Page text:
Mt. Tamborine

This weekend I visited the Tamborine area Northwest of Gold Coast. Our first (stumbled upon) stop was at the very top of Mt. Tamborine, at a lookout point off the side of the road that showed a beautiful view of the land below. You could see far off to the mountains, giving an actual skyline view of the surrounding area.

View off Mt. Tamborine

View off Mt. Tamborine

Tamborine National Park

Our first planned stop was at the Tamborine National Park to spend some time swimming in the natural rock pools. I was expecting them to be enjoyable, but it turned out to be one of my favorite experiences so far! I also went to a rock pool last weekend, and these rock pools were much different but still amazing.

The rock pool I went to last week is an area carved out of rock right up against the ocean, near the border of Queensland and New South Wales. It had walls built up in a square, a flatter bottom, and was built right next to the ocean. Waves would crash on the side of the structure and even periodically spray past into the pool!

To get to these pools, you walk a little ways into the park, then follow a trail down the side of a small mountain canyon to where the rock waterfall starts. As you make your way down to the rocks you can start to see the pools, and a lot of people were there! The pool area starts with a waterfall at the very top, which flows over the rocks down about six or seven tiers, each with their own rock pool. The pools were various sizes and depths, and we spent time at the pool furthest down the canyon. This pool was not so crowded, the water was deeper, and there was even a small cliff jump and rope swing into the pool. It was a bit of rock climbing to get there, but such a great experience to carefully make my way into a pool that is literally natural fed with water, with rocks of various sized covered in algae lining the floor.

According to locals, during heavy rain the area has more water flowing through, so the waterfall is stronger and the pools larger, and when there is little rain the area dries out more. Luckily, when we visited there was just enough rain to have a smaller waterfall running and still nice pools. I wish I could have gotten a picture of the whole canyon, but due to the way it’s carved out, you could only see two or three tiers at a time. An aerial view would be beautiful to see. Unfortunately this must be a hard picture to get, because even Google couldn’t find one for me! However, in real life it looks like a scene that should be featured in National Geographic.

Top of rock pools

Top of rock pool canyon

One of the rock pools

One of the rock pools

Mt. Tamborine Glow Worm Caves

For lunch we stopped at a local café, where I had one of the best veggie burgers of my life, and got to see the local lifestyle. Then we headed around the corner of the block where the Mt. Tamborine Glow Worm Caves were conveniently located! This has been an attraction I had wanted to visit since before I arrived in Australia, and since we happened to be so close by, we decided to check it out. Prior to the tour, we stopped by the beautiful pond they have on property and walked through a self guided frog house tour. The most unique part about this was that it was a relatively large pond, and while it was manmade, it was amazing that it stayed in such good condition despite the fact that it was placed directly on the very top of a mountain.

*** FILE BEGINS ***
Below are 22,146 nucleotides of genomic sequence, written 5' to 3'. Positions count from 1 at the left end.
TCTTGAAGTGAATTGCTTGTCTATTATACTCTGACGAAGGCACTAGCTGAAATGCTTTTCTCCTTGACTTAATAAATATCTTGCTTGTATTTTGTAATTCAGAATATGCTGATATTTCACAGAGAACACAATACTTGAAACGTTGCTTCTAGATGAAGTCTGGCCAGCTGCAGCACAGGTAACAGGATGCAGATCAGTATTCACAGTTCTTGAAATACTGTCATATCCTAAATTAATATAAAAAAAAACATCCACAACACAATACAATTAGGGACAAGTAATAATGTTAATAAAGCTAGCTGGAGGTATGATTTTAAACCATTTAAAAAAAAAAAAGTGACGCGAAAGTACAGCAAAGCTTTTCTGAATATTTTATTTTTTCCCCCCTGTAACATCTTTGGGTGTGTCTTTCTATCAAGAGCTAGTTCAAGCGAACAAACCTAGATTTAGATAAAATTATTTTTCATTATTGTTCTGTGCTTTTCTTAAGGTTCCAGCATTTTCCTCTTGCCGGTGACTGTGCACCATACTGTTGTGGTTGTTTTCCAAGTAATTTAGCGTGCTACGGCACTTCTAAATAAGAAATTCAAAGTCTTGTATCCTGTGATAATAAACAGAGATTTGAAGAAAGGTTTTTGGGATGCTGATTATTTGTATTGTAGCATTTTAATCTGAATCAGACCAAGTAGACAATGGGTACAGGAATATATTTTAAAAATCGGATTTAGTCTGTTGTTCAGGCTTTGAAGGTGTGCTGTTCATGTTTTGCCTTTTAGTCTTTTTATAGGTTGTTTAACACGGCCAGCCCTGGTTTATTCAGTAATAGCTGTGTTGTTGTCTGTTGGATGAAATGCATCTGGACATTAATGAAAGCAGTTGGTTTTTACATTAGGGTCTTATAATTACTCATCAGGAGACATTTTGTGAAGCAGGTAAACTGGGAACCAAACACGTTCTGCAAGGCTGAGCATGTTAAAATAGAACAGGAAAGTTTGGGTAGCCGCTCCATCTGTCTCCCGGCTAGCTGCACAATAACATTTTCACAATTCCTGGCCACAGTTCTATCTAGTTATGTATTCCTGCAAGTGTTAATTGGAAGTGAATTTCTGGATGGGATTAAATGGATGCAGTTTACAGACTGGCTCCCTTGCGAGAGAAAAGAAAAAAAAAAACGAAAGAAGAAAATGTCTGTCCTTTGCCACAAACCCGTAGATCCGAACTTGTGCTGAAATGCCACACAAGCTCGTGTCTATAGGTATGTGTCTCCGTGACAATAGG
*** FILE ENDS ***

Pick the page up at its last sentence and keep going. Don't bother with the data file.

Pond on Glow Worm Cave property

Pond on Glow Worm Cave property

While this property has a man made cave used for educational purposes, glow worms are a unique animal only existing in Australia and New Zealand. They are born, transform from egg to larva, pupa, then to an adult mosquito-like insect. Glow worms are the larvae, and the only stage in the insect’s life when they are able to glow. Adult flies only live for two days (females) or six days (male), and are not able to feed, so glow worms must consume enough nutrients during their larval stage to essentially get them through the rest of their life! In good conditions, larvae live for around one year.

Glow worms make silk threads that capture small insects for food, and get their name because of their special character trait of bioluminescence, or light produced by a living organism. A pigment called luciferin reacts with the enzyme luciferase and adenosine triphosphate (ATP) and the oxygen in the air to create the blue-green light that the glow worms emit. In nature, the lights can actually be so bright that they light up the cave enough to see where to walk. When standing in the cave, it looks similar to looking up into a night sky full of starts. Theoretically, the glow worms have adapted this way to make it look like a night sky, so potential prey will try to fly upwards and get stuck in the silk threads of the glow worms.

Another fun fact, our eyes are so trained to filter out extremely bright lights that when you look directly at the very tiny glow worms, it “disappears.” In comparison to the dark room, our eyes are unable to detect the light when looking directly at it, however you can still see them in peripheral vision. Unfortunately, we were not allowed to take photos inside the cave, but look below to see the best photo I could find online that looked like the cave we were in.

Example of a glow worm cave (Source: Peter Clark, Bioluminescence, Pinterest)

Example of a glow worm cave
(Source: Peter Clark, Bioluminescence, Pinterest)

This week is full of midterm exams, so it was nice to enjoy the weekend before lots of studying! Being able to spend time outside at such beautiful natural places has been one of my favorite parts of being in Australia. I am definitely planning on finding and checking out more places like this along the way!

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